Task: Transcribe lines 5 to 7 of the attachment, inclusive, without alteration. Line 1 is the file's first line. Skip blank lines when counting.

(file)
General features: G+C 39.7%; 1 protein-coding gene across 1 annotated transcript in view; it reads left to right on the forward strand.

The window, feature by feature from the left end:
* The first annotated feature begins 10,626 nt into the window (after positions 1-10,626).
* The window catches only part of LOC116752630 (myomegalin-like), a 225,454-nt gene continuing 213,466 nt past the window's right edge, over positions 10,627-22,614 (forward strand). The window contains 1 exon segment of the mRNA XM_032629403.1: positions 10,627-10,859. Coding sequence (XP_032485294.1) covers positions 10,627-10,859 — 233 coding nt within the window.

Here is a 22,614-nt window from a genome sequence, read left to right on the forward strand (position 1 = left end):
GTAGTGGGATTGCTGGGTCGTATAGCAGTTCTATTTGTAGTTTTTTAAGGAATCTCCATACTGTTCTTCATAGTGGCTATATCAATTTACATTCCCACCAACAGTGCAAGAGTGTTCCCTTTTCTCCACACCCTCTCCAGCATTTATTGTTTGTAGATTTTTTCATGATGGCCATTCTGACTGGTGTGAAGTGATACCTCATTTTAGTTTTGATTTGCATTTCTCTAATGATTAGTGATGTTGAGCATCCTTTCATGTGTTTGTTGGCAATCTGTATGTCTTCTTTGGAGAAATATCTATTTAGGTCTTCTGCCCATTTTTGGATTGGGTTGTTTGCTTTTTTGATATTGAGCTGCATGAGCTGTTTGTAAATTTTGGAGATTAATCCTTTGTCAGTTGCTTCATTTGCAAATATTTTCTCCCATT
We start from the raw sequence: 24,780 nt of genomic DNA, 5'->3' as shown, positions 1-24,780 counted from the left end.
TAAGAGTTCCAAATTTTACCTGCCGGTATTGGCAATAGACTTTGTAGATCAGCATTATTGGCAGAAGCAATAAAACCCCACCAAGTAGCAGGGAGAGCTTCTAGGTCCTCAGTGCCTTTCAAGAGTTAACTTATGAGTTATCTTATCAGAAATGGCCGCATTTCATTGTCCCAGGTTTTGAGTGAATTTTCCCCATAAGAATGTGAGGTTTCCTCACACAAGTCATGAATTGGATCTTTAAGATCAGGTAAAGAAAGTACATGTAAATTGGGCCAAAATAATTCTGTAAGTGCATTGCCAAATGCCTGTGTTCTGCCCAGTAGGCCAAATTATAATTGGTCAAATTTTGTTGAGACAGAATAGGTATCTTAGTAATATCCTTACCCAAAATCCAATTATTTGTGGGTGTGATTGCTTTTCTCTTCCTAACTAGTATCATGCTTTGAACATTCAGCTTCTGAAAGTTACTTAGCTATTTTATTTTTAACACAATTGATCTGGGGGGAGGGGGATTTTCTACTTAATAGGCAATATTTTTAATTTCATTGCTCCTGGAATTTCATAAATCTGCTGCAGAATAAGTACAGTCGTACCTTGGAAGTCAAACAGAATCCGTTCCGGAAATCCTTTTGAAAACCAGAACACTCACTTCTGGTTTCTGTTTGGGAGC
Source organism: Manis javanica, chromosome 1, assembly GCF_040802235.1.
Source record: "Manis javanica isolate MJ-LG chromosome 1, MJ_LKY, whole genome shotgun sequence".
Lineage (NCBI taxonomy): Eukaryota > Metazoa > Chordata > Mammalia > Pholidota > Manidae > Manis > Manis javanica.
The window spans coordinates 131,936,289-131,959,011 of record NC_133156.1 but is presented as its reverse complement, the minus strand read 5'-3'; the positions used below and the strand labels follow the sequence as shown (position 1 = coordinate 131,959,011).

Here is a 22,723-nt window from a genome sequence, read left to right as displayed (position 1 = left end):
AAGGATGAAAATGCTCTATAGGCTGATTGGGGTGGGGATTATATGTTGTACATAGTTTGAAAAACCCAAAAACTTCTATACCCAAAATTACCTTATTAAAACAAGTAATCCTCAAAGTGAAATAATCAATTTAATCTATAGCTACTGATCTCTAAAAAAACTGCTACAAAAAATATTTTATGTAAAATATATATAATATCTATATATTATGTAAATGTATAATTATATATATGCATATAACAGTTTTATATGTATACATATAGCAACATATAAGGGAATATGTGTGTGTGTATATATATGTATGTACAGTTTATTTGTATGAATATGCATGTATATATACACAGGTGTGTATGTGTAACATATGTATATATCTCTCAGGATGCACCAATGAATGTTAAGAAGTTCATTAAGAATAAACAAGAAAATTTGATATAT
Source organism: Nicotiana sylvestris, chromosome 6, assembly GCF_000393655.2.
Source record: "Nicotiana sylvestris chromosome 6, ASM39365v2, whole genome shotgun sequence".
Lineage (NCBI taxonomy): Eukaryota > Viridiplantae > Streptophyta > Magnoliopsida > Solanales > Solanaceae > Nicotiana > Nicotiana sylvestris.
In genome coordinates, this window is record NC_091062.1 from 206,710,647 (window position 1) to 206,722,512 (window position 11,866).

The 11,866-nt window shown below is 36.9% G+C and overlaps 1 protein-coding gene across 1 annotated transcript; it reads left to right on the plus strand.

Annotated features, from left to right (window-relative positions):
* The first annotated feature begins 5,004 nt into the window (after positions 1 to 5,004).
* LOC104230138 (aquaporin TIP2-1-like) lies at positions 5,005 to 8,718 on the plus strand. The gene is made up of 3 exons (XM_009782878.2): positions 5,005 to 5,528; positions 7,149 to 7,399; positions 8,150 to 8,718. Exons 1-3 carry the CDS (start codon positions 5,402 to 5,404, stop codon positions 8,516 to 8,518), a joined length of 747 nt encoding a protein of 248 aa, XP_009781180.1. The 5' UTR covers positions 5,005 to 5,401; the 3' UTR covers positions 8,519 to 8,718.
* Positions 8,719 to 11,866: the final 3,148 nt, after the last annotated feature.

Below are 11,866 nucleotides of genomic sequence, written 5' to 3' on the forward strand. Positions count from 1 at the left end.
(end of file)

Here is a 22,614-nt window from a genome sequence, read left to right on the forward strand (position 1 = left end):
GTAGTGGGATTGCTGGGTCGTATAGCAGTTCTATTTGTAGTTTTTTAAGGAATCTCCATACTGTTCTTCATAGTGGCTATATCAATTTACATTCCCACCAACAGTGCAAGAGTGTTCCCTTTTCTCCACACCCTCTCCAGCATTTATTGTTTGTAGATTTTTTCATGATGGCCATTCTGACTGGTGTGAAGTGATACCTCATTTTAGTTTTGATTTGCATTTCTCTAATGATTAGTGATGTTGAGCATCCTTTCATGTGTTTGTTGGCAATCTGTATGTCTTCTTTGGAGAAATATCTATTTAGGTCTTCTGCCCATTTTTGGATTGGGTTGTTTGCTTTTTTGATATTGAGCTGCATGAGCTGTTTGTAAATTTTGGAGATTAATCCTTTGTCAGTTGCTTCATTTGCAAATATTTTCTCCCATT
We start from the raw sequence: 24,780 nt of genomic DNA, 5'->3' as shown, positions 1-24,780 counted from the left end.